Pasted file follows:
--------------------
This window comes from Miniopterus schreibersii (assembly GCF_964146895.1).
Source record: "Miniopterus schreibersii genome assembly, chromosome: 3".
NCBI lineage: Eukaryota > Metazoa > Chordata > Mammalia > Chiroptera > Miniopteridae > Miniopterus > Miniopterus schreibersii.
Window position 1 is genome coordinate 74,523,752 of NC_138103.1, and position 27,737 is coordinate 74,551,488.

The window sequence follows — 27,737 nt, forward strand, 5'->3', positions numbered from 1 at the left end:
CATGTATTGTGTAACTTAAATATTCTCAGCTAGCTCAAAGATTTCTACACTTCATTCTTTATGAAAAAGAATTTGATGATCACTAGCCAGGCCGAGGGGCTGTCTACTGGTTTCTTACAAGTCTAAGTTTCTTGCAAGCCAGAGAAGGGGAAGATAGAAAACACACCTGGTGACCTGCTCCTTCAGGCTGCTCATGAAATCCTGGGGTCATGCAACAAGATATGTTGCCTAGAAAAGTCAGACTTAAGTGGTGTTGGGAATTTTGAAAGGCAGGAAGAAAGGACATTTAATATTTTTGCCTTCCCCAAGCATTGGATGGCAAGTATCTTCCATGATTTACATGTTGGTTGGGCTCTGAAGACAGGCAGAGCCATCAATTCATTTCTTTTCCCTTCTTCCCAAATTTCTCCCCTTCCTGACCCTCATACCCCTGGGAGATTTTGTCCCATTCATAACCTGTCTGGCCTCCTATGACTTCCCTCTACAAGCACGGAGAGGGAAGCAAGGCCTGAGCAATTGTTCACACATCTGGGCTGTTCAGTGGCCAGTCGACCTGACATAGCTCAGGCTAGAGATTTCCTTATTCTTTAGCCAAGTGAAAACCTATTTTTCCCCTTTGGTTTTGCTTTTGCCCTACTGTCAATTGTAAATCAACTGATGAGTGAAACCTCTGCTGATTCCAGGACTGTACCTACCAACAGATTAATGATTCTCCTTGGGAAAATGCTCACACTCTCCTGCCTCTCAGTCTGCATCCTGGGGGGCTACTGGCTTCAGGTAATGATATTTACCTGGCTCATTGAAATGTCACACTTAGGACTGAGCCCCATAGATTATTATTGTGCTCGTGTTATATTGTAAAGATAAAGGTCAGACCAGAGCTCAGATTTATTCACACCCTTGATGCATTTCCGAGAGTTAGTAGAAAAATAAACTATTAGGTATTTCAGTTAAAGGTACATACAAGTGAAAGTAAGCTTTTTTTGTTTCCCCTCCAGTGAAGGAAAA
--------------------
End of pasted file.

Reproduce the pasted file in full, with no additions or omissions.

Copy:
This window comes from Miniopterus schreibersii (assembly GCF_964146895.1).
Source record: "Miniopterus schreibersii genome assembly, chromosome: 3".
NCBI lineage: Eukaryota > Metazoa > Chordata > Mammalia > Chiroptera > Miniopteridae > Miniopterus > Miniopterus schreibersii.
Window position 1 is genome coordinate 74,523,752 of NC_138103.1, and position 27,737 is coordinate 74,551,488.

The window sequence follows — 27,737 nt, forward strand, 5'->3', positions numbered from 1 at the left end:
CATGTATTGTGTAACTTAAATATTCTCAGCTAGCTCAAAGATTTCTACACTTCATTCTTTATGAAAAAGAATTTGATGATCACTAGCCAGGCCGAGGGGCTGTCTACTGGTTTCTTACAAGTCTAAGTTTCTTGCAAGCCAGAGAAGGGGAAGATAGAAAACACACCTGGTGACCTGCTCCTTCAGGCTGCTCATGAAATCCTGGGGTCATGCAACAAGATATGTTGCCTAGAAAAGTCAGACTTAAGTGGTGTTGGGAATTTTGAAAGGCAGGAAGAAAGGACATTTAATATTTTTGCCTTCCCCAAGCATTGGATGGCAAGTATCTTCCATGATTTACATGTTGGTTGGGCTCTGAAGACAGGCAGAGCCATCAATTCATTTCTTTTCCCTTCTTCCCAAATTTCTCCCCTTCCTGACCCTCATACCCCTGGGAGATTTTGTCCCATTCATAACCTGTCTGGCCTCCTATGACTTCCCTCTACAAGCACGGAGAGGGAAGCAAGGCCTGAGCAATTGTTCACACATCTGGGCTGTTCAGTGGCCAGTCGACCTGACATAGCTCAGGCTAGAGATTTCCTTATTCTTTAGCCAAGTGAAAACCTATTTTTCCCCTTTGGTTTTGCTTTTGCCCTACTGTCAATTGTAAATCAACTGATGAGTGAAACCTCTGCTGATTCCAGGACTGTACCTACCAACAGATTAATGATTCTCCTTGGGAAAATGCTCACACTCTCCTGCCTCTCAGTCTGCATCCTGGGGGGCTACTGGCTTCAGGTAATGATATTTACCTGGCTCATTGAAATGTCACACTTAGGACTGAGCCCCATAGATTATTATTGTGCTCGTGTTATATTGTAAAGATAAAGGTCAGACCAGAGCTCAGATTTATTCACACCCTTGATGCATTTCCGAGAGTTAGTAGAAAAATAAACTATTAGGTATTTCAGTTAAAGGTACATACAAGTGAAAGTAAGCTTTTTTTGTTTCCCCTCCAGTGAAGGAAAA